F²⊞υ⪪⮌S¹

Input the two strings, reversing them and splitting them into characters so that they can be processed more easily.

W∧⌊υ⊟§υ⁰«

Until one queue is empty, remove the next character from the first queue, ...

ι

... print it, and...

¿⌕⮌§υ⁰ι

... if the next character in this queue is from a different vehicle, then...

≔⮌υυ

... switch the queues.

»W⌈υ⊟ι

Output the remaining vehicles from the other queue.

\$\endgroup\$
3
\$\begingroup\$

JavaScript (Node.js), 52 48 bytes

f=([c,...a],b)=>c?[c,...c==a[0]?f(a,b):f(b,a)]:b

Attempt This Online!

Array IO, though inputting string usually work

\$\endgroup\$
1
  • 1
    \$\begingroup\$ I think this fails if the first string is empty. (But I guess you can take lists of characters as input instead.) \$\endgroup\$
    – Arnauld
    Nov 30, 2023 at 8:32
3
\$\begingroup\$

J, 32 bytes

[:;(,/:,&(#\))&(<;.1~2~:/\'_'&,)

Attempt This Online!

The 2nd part of this is the only interesting insight:

  • [:;...&(<;.1~2~:/\'_'&,) This is the preprocessing step that breaks the lists down into the grouped sections. A standard J idiom which is unfortunately a bit verbose. I could save two bytes by using integers instead of strings as input.
  • ,/:,&(#\) The main logic. Since we can't zip uneven lists in J using ,., we just cat the lists , and then sort them /: by 1..n catted with 1..m (where n and m are the two list lengths). This works because sort is stable.
\$\endgroup\$
3
  • 2
    \$\begingroup\$ I think the point of the question is to do the grouping in your answer. \$\endgroup\$
    – Neil
    Nov 30, 2023 at 0:25
  • \$\begingroup\$ @Neil I thought so at first too, but the question states "Of course, you can also use two lists or other forms of input". \$\endgroup\$
    – Jonah
    Nov 30, 2023 at 0:34
  • 1
    \$\begingroup\$ @Neil After reading OPs response I think you are right so I've updated. \$\endgroup\$
    – Jonah
    Nov 30, 2023 at 16:23
3
\$\begingroup\$

C (clang), 61 60 bytes

f(a,b)char*a,*b;{*a?putchar(*a)-*++a?f(b,a):f(a,b):puts(b);}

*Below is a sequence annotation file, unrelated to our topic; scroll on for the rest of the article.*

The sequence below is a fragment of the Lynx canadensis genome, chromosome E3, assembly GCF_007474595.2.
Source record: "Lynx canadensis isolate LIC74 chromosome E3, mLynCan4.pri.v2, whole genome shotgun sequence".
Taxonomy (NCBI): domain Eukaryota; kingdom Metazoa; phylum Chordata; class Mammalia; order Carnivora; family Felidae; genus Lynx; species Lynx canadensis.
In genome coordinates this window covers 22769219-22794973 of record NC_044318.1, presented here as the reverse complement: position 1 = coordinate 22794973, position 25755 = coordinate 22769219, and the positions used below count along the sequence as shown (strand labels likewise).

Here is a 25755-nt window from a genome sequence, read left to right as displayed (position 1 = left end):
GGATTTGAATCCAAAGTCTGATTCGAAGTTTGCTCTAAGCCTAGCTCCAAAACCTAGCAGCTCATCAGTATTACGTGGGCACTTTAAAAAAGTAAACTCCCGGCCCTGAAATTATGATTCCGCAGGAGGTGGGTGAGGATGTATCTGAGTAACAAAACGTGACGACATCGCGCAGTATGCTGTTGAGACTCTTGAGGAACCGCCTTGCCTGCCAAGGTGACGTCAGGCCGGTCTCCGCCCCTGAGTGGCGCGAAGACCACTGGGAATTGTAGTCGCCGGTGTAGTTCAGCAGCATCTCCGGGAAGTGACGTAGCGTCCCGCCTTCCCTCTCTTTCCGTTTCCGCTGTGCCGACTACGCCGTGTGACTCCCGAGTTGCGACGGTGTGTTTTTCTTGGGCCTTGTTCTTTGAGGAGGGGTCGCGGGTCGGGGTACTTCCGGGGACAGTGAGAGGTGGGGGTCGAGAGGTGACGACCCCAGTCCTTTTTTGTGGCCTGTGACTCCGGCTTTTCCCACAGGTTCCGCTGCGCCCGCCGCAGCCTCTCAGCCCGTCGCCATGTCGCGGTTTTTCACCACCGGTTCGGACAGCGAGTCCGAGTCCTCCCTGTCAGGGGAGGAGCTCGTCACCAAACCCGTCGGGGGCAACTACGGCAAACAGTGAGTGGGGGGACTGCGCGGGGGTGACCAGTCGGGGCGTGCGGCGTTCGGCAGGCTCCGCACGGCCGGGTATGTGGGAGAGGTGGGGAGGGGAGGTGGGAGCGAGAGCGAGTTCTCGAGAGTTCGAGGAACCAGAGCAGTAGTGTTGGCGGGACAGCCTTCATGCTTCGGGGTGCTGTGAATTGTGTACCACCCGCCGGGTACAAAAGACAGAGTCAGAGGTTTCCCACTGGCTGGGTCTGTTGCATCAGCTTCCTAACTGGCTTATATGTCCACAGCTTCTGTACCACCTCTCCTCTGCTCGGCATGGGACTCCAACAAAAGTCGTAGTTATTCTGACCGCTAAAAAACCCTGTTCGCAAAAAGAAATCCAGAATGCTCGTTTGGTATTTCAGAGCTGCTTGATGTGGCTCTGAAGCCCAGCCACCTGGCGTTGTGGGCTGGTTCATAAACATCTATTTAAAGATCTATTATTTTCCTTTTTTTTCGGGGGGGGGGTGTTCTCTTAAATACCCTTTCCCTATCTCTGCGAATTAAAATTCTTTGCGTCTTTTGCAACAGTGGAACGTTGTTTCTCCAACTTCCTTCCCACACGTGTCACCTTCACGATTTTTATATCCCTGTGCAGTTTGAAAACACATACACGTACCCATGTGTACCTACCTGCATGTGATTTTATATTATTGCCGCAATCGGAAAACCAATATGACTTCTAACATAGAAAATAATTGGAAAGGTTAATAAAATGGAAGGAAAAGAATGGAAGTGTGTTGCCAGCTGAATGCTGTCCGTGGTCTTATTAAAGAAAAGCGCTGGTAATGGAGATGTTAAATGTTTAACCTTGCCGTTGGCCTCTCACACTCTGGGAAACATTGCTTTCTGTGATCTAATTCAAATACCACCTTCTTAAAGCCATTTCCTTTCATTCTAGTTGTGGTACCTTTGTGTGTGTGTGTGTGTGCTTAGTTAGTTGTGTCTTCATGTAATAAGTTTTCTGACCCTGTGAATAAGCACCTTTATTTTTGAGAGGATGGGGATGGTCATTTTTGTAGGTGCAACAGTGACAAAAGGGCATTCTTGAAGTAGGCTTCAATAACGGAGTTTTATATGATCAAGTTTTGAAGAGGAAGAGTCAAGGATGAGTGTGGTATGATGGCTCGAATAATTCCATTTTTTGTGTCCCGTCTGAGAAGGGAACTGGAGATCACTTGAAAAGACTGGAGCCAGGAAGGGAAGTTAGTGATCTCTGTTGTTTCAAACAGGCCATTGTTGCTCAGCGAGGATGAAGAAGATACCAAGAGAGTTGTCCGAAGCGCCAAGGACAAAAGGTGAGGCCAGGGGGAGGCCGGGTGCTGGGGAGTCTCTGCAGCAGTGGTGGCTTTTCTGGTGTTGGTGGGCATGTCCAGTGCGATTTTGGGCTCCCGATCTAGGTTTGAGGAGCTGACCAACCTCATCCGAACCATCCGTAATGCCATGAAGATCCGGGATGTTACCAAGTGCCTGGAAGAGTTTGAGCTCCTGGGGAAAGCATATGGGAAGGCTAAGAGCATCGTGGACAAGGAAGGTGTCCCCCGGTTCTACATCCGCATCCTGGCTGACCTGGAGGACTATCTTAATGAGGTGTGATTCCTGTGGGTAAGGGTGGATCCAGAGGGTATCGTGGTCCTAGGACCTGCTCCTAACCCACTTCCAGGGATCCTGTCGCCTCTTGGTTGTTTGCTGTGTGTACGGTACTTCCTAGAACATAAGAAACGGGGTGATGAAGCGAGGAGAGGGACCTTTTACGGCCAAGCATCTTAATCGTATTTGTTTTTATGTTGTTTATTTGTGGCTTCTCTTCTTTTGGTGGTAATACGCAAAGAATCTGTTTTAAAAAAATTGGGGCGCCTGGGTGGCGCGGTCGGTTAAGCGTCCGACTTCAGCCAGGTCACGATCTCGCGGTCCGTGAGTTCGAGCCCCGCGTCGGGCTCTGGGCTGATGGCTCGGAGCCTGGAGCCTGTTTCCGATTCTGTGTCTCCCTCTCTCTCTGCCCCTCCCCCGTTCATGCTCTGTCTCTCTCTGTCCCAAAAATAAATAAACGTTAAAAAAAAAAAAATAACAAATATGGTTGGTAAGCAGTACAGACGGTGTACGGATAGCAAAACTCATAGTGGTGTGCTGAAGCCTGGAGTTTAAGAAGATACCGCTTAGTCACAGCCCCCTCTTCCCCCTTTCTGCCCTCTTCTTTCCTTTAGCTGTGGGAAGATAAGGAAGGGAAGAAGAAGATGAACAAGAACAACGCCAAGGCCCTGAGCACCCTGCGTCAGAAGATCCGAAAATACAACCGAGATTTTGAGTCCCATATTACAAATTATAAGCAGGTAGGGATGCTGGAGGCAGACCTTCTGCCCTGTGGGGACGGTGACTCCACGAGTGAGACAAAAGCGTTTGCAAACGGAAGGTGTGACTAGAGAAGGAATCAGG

Try it online!

  • saved 1 Byte thanks to @l4m2
\$\endgroup\$
1
  • \$\begingroup\$ 60 \$\endgroup\$
    – l4m2
    Dec 1, 2023 at 7:45
3
\$\begingroup\$

Perl 5 + -p0, 29 bytes

1while s/^(.)\1*/!print$&/gem

Try it online!

\$\endgroup\$
2
\$\begingroup\$

Vyxal s, 22 bitsv2, 2.75 bytes

vĠ∩

Try it Online!

Bitstring:

1000110100011111100101

The footer inserts a newline for test case purposes. Port of the jelly answer.

Explained

vĠ∩­⁡​‎‎⁡⁠⁡‏⁠‎⁡⁠⁢‏‏​⁡⁠⁡‌⁢​‎‎⁡⁠⁣‏‏​⁡⁠⁡‌­
vĠ   # ‎⁡Vectorise group-by
  ∩  # ‎⁢Transpose
💎

Created with the help of Luminespire.

\$\endgroup\$
2
\$\begingroup\$

JavaScript (ES11), 62 bytes

Expects ([str1, str2]).

a=>[...a+a].map((_,i)=>a[i&1].match(/(.)\1*/g)?.[i>>1]).join``

Attempt This Online!

\$\endgroup\$
2
\$\begingroup\$

Retina 0.8.2, 26 bytes

O$#`.(?<=(\2*(.))+)
$#1
¶

Try it online! Takes input on separate lines but link is to test suite that splits on commas for convenience. Explanation:

O$#`.(?<=(\2*(.))+)
$#1

Sort each character by its vehicle index in its queue. This is a stable sort so that the first vehicle of the first queue sorts first followed by the first vehicle of the second queue etc. The newline is not considered for the sort but it's used by the lookbehind to find the front of the second queue.

The vehicles were sorted without regard for the placement of the newline which is just unnecessary at this point.

\$\endgroup\$
2
\$\begingroup\$

Noulith, 97 bytes

f:=\a,b->if (a.len<1)b else (c,d:=a.first,a.tail;c$if (d.len>0 and c==d.first)f(d,b)else f(b,d))

Try it online!

Explanation

f:=\a,b ->                  # recursive function
if (a.len<1) b              # return early when first input is empty
else (                      # otherwise
c,d:=a.first,a.tail;        # get first c(h)ar and the rest
c $                         # concat the first c(h)ar with
if (d.len>0 and c==d.first) # if next is a truck
f(d,b)                      # the rest of the truck
else f(b,d))                # otherwise the next lane
\$\endgroup\$
2
\$\begingroup\$

BQN, 12 bytes

∾∾○(+`»⊸≠)⊔∾

Try it online!

Input 𝕨F𝕩. Assumes the leading character isn't a null character.

                            traffic jaaam
           ∾    join        trafficjaaam
          ⊔     group by
    +`»⊸≠        vehicle #s
 ∾○              (joined)   123445612223
                            tj raaa am ff i c
∾               join groups tjraaaamffic